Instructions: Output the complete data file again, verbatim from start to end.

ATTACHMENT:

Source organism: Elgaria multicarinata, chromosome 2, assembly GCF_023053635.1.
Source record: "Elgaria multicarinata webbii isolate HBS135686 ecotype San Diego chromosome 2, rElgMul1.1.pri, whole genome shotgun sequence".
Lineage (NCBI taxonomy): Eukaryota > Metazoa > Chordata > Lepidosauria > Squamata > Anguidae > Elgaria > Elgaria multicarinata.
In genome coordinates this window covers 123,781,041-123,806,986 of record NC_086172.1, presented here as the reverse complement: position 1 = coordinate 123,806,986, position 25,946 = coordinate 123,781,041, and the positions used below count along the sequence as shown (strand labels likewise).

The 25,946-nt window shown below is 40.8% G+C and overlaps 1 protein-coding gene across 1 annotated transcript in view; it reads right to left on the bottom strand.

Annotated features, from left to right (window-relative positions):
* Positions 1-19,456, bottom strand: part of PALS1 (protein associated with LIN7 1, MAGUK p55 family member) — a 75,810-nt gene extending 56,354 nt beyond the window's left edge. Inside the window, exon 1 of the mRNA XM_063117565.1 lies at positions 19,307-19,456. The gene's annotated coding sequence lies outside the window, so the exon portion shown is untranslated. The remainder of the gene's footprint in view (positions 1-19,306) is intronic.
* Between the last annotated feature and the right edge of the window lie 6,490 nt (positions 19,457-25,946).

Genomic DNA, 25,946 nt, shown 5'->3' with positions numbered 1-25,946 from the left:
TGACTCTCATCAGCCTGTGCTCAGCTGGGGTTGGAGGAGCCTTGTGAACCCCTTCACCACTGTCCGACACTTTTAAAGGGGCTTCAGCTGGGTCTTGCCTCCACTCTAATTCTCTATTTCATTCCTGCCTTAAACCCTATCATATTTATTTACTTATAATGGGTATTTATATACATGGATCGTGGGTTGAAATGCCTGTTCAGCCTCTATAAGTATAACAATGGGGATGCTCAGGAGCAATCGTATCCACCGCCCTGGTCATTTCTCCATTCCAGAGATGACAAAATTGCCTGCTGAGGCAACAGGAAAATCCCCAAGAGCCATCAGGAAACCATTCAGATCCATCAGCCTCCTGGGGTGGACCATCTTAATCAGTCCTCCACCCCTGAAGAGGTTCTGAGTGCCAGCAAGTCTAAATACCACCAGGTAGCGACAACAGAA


Source organism: Elgaria multicarinata, chromosome 2, assembly GCF_023053635.1.
Source record: "Elgaria multicarinata webbii isolate HBS135686 ecotype San Diego chromosome 2, rElgMul1.1.pri, whole genome shotgun sequence".
Lineage (NCBI taxonomy): Eukaryota > Metazoa > Chordata > Lepidosauria > Squamata > Anguidae > Elgaria > Elgaria multicarinata.
In genome coordinates this window covers 123,781,041-123,806,986 of record NC_086172.1, presented here as the reverse complement: position 1 = coordinate 123,806,986, position 25,946 = coordinate 123,781,041, and the positions used below count along the sequence as shown (strand labels likewise).

The 25,946-nt window shown below is 40.8% G+C and overlaps 1 protein-coding gene across 1 annotated transcript in view; it reads right to left on the bottom strand.

Annotated features, from left to right (window-relative positions):
* Positions 1-19,456, bottom strand: part of PALS1 (protein associated with LIN7 1, MAGUK p55 family member) — a 75,810-nt gene extending 56,354 nt beyond the window's left edge. Inside the window, exon 1 of the mRNA XM_063117565.1 lies at positions 19,307-19,456. The gene's annotated coding sequence lies outside the window, so the exon portion shown is untranslated. The remainder of the gene's footprint in view (positions 1-19,306) is intronic.
* Between the last annotated feature and the right edge of the window lie 6,490 nt (positions 19,457-25,946).

Genomic DNA, 25,946 nt, shown 5'->3' with positions numbered 1-25,946 from the left:
TGACTCTCATCAGCCTGTGCTCAGCTGGGGTTGGAGGAGCCTTGTGAACCCCTTCACCACTGTCCGACACTTTTAAAGGGGCTTCAGCTGGGTCTTGCCTCCACTCTAATTCTCTATTTCATTCCTGCCTTAAACCCTATCATATTTATTTACTTATAATGGGTATTTATATACATGGATCGTGGGTTGAAATGCCTGTTCAGCCTCTATAAGTATAACAATGGGGATGCTCAGGAGCAATCGTATCCACCGCCCTGGTCATTTCTCCATTCCAGAGATGACAAAATTGCCTGCTGAGGCAACAGGAAAATCCCCAAGAGCCATCAGGAAACCATTCAGATCCATCAGCCTCCTGGGGTGGACCATCTTAATCAGTCCTCCACCCCTGAAGAGGTTCTGAGTGCCAGCAAGTCTAAATACCACCAGGTAGCGACAACAGAA